OPEC can keep its oil output ceiling as it is so long as Brent crude remains at about $100 a barrel, according to officials from some of the group’s members.
“There is balance between demand and supply, and this is reflected on prices, they are stable,” Abdul Kareem al-Luaibi, oil minister for Iraq, the group’s second-largest producer, told reporters in Vienna today. “We don’t want any shock to the market, the stability of prices is important for the global economy.”
The Organization of Petroleum Exporting Countries, which accounts for about 40 percent of global oil supply, will meet in the Austrian capital tomorrow to discuss its production policy. The 12-nation group is pumping more than its current target of 30 million barrels a day, helping Brent, which is used to price more than half the world’s crude, lose 8.5 percent this year to trade near $102 a barrel today.
The so-called OPEC basket price, which represents the group’s export crudes, stood at $101.11 a barrel on May 28 and has averaged $100.79 so far this month. West Texas Intermediate, the U.S. benchmark, is trading at about $93.
“Demand is normal, I don’t see any problem,” Pedro Merizalde, Ecuador’s minister of non-renewable natural resources, said in Vienna today. “If you look at the market compared to last year, the situation is pretty much the same.”
The group will probably maintain the status quo unless crude prices drop below $95 a barrel, Kamel al-Harami, an independent oil analyst based in Kuwait, said by phone from London yesterday.
“Anything below will raise the alarm bells,” said al-Harami, who is a former president of Kuwait’s Q8 brand of gas stations in Europe and Thailand. “OPEC is very comfortable. Prices are at the $100 region, and they are satisfied and will have a cash surplus year for their treasuries.”
When asked today if OPEC should keep the target, Kuwait’s OPEC governor, Siham Razzouqi, said “Why not?” Razzouqi is leading her country’s delegation to Vienna after Kuwait’s oil minister resigned earlier this week. Kuwait holds the presidency of OPEC this year.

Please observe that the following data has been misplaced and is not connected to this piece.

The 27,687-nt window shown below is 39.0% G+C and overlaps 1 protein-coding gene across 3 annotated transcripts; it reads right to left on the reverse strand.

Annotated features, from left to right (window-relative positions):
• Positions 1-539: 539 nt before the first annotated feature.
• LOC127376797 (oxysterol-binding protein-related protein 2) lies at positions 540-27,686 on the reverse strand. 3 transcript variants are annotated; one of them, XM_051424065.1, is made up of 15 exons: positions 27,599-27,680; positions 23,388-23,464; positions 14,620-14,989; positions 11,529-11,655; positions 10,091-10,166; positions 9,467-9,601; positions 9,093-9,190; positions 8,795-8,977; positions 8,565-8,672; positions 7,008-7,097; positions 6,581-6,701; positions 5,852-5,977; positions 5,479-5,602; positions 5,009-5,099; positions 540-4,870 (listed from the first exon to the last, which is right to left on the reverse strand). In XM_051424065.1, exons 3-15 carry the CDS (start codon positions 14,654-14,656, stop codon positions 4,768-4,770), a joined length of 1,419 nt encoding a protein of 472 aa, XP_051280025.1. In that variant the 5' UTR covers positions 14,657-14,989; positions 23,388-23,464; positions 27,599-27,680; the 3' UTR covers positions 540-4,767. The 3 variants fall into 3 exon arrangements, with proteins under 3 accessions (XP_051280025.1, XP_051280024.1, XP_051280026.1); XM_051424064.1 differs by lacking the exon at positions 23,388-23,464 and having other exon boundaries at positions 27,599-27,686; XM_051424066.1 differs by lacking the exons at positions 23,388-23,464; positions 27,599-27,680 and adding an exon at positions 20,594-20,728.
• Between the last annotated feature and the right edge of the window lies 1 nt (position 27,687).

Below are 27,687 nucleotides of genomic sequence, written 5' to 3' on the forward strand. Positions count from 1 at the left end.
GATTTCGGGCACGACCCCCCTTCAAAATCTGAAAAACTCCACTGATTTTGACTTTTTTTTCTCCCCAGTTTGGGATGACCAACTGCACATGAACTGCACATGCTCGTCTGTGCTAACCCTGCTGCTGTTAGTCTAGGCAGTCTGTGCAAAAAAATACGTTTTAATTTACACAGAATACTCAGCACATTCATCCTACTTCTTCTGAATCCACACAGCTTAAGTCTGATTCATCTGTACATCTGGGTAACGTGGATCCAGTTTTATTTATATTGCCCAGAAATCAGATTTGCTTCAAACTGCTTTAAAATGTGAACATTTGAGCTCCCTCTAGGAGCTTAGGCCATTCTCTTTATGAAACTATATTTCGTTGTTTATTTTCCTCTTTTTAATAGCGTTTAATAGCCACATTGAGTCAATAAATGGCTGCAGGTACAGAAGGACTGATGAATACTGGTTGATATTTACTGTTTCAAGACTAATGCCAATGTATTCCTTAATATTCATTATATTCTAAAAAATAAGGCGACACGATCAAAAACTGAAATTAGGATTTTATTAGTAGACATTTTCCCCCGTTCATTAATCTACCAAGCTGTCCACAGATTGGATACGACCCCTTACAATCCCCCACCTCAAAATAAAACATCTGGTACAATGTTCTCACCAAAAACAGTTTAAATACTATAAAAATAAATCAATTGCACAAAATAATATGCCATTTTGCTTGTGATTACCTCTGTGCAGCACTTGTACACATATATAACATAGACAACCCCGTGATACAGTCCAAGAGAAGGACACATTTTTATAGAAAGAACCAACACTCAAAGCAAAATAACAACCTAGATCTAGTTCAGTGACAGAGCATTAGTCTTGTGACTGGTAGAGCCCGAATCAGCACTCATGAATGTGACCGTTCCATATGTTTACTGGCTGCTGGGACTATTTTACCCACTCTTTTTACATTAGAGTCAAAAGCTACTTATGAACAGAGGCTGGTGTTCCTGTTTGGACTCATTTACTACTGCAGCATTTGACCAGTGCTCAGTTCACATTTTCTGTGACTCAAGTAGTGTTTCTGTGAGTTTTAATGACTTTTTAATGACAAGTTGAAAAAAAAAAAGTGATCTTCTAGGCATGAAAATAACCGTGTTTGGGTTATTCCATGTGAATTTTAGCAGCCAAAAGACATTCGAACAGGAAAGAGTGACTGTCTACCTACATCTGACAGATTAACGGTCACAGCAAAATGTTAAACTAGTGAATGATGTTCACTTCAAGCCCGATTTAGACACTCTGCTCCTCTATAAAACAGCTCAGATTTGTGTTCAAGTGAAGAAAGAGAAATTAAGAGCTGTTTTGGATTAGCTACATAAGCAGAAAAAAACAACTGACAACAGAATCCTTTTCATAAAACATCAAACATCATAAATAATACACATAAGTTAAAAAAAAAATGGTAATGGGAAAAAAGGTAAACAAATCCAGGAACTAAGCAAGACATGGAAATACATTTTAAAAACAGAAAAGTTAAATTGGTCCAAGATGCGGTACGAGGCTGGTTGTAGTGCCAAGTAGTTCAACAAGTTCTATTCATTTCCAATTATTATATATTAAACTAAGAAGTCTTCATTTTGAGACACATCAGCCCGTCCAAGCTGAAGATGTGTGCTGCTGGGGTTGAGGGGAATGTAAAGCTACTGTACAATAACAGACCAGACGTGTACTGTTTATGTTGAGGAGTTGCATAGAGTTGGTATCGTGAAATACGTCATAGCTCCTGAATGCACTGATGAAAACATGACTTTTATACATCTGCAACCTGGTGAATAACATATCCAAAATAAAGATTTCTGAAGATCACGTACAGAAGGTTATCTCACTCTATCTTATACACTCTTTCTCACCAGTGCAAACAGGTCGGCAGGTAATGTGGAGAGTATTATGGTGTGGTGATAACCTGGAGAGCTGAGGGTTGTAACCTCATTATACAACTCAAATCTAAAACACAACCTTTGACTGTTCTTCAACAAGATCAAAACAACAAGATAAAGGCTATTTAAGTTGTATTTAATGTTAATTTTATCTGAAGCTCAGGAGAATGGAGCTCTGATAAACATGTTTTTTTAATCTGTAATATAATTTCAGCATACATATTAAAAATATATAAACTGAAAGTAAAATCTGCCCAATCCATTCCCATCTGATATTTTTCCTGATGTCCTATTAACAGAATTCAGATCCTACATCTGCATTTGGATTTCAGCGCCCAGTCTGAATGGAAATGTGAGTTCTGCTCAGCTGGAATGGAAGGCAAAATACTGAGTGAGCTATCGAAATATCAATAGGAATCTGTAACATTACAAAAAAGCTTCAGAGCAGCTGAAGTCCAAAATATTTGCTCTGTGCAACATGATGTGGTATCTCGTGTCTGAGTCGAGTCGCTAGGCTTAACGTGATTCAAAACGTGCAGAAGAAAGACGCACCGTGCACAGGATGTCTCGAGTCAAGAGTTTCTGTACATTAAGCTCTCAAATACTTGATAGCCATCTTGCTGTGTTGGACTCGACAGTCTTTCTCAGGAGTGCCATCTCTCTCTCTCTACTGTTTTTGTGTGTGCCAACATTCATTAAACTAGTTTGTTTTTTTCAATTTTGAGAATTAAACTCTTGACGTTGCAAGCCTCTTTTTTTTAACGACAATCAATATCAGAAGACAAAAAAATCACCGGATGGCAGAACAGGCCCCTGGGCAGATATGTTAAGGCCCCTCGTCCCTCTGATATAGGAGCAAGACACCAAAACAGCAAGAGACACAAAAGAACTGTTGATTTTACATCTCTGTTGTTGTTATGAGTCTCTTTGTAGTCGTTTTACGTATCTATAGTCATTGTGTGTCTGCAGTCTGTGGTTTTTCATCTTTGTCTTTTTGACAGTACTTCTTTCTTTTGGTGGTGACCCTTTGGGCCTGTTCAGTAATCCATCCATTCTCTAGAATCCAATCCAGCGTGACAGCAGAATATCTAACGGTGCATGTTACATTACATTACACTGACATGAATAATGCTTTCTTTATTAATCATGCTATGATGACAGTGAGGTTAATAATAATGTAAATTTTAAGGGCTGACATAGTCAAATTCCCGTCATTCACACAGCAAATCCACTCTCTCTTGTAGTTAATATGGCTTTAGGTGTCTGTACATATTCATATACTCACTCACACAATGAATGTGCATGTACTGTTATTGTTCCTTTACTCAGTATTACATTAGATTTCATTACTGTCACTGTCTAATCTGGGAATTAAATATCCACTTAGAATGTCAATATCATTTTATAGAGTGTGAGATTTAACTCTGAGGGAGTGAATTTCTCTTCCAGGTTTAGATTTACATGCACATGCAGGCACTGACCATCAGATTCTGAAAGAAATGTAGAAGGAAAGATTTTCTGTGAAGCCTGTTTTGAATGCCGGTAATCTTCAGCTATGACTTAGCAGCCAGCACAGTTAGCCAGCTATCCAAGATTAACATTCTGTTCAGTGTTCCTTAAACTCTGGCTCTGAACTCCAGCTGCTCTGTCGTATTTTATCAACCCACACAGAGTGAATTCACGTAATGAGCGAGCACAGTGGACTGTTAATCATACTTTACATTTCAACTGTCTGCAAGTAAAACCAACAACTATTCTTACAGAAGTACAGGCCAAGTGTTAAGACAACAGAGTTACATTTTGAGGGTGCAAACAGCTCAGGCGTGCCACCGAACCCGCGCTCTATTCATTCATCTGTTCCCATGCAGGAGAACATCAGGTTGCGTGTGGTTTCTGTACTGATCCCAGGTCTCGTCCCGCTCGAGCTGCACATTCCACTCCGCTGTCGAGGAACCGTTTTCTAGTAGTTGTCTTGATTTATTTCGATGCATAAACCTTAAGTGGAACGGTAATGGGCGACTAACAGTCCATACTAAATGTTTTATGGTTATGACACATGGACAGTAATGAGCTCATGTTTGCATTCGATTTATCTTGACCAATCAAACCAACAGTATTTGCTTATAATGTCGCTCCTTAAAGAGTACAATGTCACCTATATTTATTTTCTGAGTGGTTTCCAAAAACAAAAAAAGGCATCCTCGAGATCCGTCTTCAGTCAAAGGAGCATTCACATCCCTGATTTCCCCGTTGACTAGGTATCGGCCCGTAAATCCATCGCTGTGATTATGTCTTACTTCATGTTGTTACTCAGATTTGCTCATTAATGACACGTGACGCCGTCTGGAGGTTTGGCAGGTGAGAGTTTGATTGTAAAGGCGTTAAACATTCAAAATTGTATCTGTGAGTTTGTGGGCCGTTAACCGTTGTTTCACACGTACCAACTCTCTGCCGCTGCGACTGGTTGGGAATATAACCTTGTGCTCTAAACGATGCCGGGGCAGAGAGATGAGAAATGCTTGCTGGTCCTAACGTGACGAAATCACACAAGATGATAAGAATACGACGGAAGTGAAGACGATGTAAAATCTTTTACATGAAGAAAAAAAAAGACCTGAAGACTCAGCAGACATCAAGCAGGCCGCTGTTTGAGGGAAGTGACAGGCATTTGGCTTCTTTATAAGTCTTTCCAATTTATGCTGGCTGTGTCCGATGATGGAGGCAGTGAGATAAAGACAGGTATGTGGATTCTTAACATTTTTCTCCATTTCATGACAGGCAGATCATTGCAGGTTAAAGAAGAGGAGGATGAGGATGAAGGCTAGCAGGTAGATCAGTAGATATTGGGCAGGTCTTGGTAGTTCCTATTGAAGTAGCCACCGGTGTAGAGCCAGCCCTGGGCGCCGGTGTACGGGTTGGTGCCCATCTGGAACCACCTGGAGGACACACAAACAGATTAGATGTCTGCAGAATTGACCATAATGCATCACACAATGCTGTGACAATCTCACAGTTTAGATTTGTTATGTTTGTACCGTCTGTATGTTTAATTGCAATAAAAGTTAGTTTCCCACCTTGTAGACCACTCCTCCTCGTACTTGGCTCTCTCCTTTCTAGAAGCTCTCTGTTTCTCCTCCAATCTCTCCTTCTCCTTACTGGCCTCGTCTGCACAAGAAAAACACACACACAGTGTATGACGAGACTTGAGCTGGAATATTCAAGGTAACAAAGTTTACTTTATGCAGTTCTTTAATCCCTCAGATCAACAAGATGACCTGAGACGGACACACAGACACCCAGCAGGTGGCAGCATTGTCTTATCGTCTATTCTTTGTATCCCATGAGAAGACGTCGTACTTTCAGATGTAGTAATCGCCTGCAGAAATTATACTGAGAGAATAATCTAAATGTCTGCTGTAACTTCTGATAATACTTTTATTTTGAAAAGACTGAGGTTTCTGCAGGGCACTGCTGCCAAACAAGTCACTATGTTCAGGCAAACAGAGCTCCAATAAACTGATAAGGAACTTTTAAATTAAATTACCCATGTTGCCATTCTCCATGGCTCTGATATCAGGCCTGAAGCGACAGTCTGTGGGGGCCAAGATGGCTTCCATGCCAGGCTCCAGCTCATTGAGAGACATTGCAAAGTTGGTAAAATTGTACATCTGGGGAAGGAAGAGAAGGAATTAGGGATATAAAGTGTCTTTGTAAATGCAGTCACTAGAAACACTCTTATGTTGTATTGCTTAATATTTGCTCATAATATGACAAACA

Ministers from Venezuela and Iran, traditionally among the first within OPEC to call for supply cuts to boost prices, haven’t yet spoken to reporters in Vienna. Iranian Oil Minister Rostam Qasemi said two weeks ago that $100 is a “floor” price for crude and levels above this are “reasonable and fair,” the state-run Mehr news agency reported on May 13. His Venezuelan counterpart Rafael Ramirez agreed May 24 that the minimum price should be $100.
Curbs by Saudi Arabia pared OPEC output to 30.6 million barrels a day in January, the closest to the group’s formal target since its introduction in December 2011, data compiled by Bloomberg show. Output has since rebounded, reaching 30.9 million barrels a day last month.
Current conditions are “the best environment for the market” and “demand is great,” Saudi Arabian Oil Minister Ali al-Naimi said when he arrived in Vienna May 28. The kingdom is the world’s biggest crude exporter.
Angolan Oil Minister Jose Maria Botelho de Vasconcelos told reporters in Vienna that OPEC should keep its group target unchanged, saying prices are “O.K.”
Senior officials from Angola, Saudi Arabia, Kuwait, Ecuador, Iraq, the United Arab Emirates and Venezuela have already arrived in the Austrian capital before tomorrow’s meeting. OPEC’s other members are Algeria, Iran, Libya, Nigeria and Qatar.
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